- What do futures ETFs really mean for investors?
- Why does the SEC favor them?
- What’s the agenda?
- When will we see a spot ETF in the US?
As the saying goes, be careful what you wish for.
The recent approval of four Bitcoin ETFs was heralded by many as a coming-of-age for the young asset class – crypto’s long-awaited Bar Mitzvah moment. However, the reality is that these futures ETFs are doing precisely what early detractors promised they would: serving neither the crypto space, nor the investors the Securities Exchange Commission (SEC) is supposed to protect.
Data doesn’t lie. Just check out this chart mapping the Bitcoin price with the ProShares Bitcoin Strategy ETF:
You don’t need to be a master chartist to see that $BITO has massively underperformed BTC itself. Clearly, buying actual BTC would have yielded better returns. In fact, the performance disparity is so significant that the SEC’s position (‘Bitcoin is too volatile’) simply doesn’t add up.
Which begs the question: who is the SEC actually protecting? After all, it clearly isn’t you or me. To answer the question, we first need to consider what a futures ETF actually is.
Futures can seem like a lot to wrap our heads around. In simple terms, they represent a contract to buy or sell a predetermined amount of something at a future date. Investors are effectively purchasing the agreement to buy (or sell) at a specific price, at a specific time. An Exchange Traded Fund (ETF) is a vehicle that simply reflects the price of an asset, commodity, or, as with things like the S&P 500, a basket of many.
A Bitcoin ETF means that – rather than having to buy and store Bitcoin itself – investors can gain exposure to the asset through a vehicle they already understand.
In the case of a spot ETF, the asset is backed by cold-stored Bitcoin. With a futures ETF, it’s backed by contracts. And guess what? As the above chart demonstrates, futures ETFs almost always tend to underperform the underlying asset.
Well, rather than buying the asset or commodity directly, futures provide indirect exposure as contracts covering a fixed period. To maintain exposure, investors need to sell their contracts for ones with a later date of expiration. In simple terms: if they think numbers will go up, those later contracts are more expensive. When investors sell cheaper contracts only to re-buy at a higher price, they effectively lose money.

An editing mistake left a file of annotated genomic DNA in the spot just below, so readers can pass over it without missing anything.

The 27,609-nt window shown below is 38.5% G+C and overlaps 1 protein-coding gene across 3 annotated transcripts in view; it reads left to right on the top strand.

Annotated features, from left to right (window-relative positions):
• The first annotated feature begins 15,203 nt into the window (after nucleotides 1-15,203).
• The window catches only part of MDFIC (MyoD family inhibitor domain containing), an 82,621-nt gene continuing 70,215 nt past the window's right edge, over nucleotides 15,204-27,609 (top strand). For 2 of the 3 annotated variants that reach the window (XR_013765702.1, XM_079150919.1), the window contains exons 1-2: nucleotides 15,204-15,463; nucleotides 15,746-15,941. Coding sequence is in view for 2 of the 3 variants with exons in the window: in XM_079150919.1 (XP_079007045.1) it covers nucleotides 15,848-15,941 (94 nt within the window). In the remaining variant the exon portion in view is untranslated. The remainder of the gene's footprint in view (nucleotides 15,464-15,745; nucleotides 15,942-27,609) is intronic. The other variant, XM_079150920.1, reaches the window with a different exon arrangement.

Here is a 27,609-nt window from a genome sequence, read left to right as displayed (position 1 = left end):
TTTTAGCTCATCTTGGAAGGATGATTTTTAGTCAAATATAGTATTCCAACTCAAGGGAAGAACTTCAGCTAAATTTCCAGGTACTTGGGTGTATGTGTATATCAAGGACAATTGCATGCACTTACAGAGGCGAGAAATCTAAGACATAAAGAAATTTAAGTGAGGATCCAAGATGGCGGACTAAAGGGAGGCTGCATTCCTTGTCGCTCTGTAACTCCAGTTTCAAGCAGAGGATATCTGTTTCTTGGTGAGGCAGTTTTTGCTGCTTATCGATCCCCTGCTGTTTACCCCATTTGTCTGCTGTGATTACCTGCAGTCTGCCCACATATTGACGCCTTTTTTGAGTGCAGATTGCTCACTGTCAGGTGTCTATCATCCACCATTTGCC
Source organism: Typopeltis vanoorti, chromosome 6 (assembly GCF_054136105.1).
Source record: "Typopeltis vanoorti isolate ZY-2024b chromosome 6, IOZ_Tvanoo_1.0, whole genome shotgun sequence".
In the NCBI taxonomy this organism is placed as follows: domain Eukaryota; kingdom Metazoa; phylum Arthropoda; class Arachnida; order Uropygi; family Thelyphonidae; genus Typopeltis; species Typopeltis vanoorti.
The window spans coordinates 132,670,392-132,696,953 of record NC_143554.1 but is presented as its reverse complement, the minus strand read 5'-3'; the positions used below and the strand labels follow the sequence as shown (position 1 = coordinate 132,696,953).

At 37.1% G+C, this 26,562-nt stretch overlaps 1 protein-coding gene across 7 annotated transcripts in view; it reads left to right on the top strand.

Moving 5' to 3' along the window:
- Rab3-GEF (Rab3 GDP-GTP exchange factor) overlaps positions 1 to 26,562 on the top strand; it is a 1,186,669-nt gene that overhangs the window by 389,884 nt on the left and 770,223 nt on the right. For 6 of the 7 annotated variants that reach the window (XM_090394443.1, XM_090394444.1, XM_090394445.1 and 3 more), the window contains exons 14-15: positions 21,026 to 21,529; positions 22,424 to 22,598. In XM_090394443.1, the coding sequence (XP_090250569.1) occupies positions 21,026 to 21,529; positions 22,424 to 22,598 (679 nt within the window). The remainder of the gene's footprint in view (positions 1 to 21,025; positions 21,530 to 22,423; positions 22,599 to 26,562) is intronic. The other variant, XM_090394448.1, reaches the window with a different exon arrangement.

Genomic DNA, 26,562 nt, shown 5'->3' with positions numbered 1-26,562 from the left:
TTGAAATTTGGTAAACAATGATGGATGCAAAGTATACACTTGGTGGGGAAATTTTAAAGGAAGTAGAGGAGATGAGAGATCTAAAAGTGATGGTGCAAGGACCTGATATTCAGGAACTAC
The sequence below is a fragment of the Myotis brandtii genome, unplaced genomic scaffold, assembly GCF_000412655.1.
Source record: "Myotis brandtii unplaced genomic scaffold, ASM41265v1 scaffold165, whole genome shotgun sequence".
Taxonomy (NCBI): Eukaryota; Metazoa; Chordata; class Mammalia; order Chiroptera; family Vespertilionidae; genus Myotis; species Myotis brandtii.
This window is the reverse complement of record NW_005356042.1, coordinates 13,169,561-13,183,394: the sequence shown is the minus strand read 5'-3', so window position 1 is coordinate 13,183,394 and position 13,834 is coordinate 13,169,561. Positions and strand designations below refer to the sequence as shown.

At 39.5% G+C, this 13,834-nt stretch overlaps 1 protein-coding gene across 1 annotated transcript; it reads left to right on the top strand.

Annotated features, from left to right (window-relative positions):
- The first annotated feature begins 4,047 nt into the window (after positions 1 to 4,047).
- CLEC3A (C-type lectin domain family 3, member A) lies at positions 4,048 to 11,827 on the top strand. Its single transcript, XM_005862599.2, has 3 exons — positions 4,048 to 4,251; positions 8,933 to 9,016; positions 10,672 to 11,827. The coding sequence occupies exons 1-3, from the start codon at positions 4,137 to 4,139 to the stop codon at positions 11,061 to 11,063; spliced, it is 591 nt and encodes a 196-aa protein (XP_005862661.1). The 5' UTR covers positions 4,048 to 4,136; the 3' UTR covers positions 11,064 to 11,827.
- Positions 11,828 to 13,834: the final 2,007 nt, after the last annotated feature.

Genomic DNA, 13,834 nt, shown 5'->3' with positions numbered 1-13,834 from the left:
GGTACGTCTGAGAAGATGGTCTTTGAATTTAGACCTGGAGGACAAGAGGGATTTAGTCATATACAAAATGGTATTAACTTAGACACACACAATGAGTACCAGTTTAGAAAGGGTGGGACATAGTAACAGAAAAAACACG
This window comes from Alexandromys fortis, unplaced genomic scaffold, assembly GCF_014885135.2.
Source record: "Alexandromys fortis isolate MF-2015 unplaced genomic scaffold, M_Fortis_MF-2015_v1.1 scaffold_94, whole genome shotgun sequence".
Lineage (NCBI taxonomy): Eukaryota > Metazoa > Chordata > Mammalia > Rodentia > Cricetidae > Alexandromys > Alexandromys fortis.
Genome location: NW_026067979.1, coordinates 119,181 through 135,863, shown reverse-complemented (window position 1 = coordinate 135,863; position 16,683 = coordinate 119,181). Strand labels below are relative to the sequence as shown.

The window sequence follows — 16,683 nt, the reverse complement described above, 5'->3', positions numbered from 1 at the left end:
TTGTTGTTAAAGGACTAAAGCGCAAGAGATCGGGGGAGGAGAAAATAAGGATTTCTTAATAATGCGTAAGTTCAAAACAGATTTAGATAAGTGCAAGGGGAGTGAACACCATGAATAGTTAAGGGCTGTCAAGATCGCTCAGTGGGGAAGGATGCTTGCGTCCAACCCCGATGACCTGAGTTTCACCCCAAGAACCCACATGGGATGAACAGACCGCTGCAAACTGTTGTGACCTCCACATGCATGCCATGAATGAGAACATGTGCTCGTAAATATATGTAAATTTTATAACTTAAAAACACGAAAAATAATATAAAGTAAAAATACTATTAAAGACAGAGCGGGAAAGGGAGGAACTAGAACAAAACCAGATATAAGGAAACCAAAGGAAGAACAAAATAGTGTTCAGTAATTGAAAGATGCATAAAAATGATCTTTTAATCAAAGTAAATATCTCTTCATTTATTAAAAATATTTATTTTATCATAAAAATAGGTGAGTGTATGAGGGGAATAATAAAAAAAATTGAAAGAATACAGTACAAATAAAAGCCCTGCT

Sub-optimal futures contracts make sense in some cases – agricultural commodities, for example. After all, nobody wants to hold crude oil, livestock, or (worst of all) pork cutouts.
But for an asset that investors can actually own, which comes without storage costs or convenience yield, a BTC futures ETF makes little (if any) sense. Not only does it underperform the underlying asset, but the combination of punitive fees and contango (when prices for the further-dated futures contracts exceed the short-dated ones) make it a pretty dismal deal for the average investor.
SEC chairman Gary Gensler may be many things, but a fool isn’t one of them; he knows as well as anyone that a futures-based ETF would yield sub-optimal returns.
So why did he approve it? In what universe do inferior returns amount to investor protection?
The easy answer is that futures ETFs are regulated, making this the lazy choice for the SEC. They’re on the Chicago Mercantile Exchange (CME) and fall under the jurisdiction of the Commodities Futures Trading Commission (CFTC). Great. But it only tells half the story. And that’s because the real beneficiaries of a futures-based ETF are the very middlemen Bitcoin was designed to circumvent – namely, Wall Street.
A spot ETF is one thing, but the relative complexity of a Bitcoin futures ETF provides an opportunity for a whole host of players to get some skin in the game: the arbitrageurs, auditors, lawyers, and legal firms all are able to line their pockets in the process, securing a slice of the pie. At this point, it remains the most compelling reason why the SEC is resisting a spot ETF. By giving contango-fuelled losses the thumbs-up, their argument that Bitcoin is too volatile is thin, very thin, indeed.
Nonetheless, the prevailing consensus is that a ‘physically-backed’ Bitcoin ETF is inevitable. After all, they’ve already been approved in Canada and several European nations – and what does the US hate more than losing to those guys?
When the SEC will approve the first remains to be seen. Only a few weeks ago, VanEck’s application for a spot ETF was rejected by the powers that be.
The wait continues.
All this proves what early skeptics were saying from the start: rather than paving the way for an imminent spot ETF (which would introduce a massive inflow of institutional investment on-chain), a futures ETF isn’t better than nothing, it’s actually something worse – an underperforming asset that does investors a disservice, serves the institutions, and undermines the very precept of self custody at the heart of the crypto space.
By approving a futures ETF, the SEC has shown its hand: claiming to protect us while doing the very opposite.
Also, just as it could be a while before a spot ETF opens the floodgates, success in crypto often means playing the waiting game. After the recent dump, trying to make up any losses with high-leverage longs/shorts will almost certainly spell disaster.
Spot and chill.
As Sheldon so often reminds us, this is a business where patience pays off.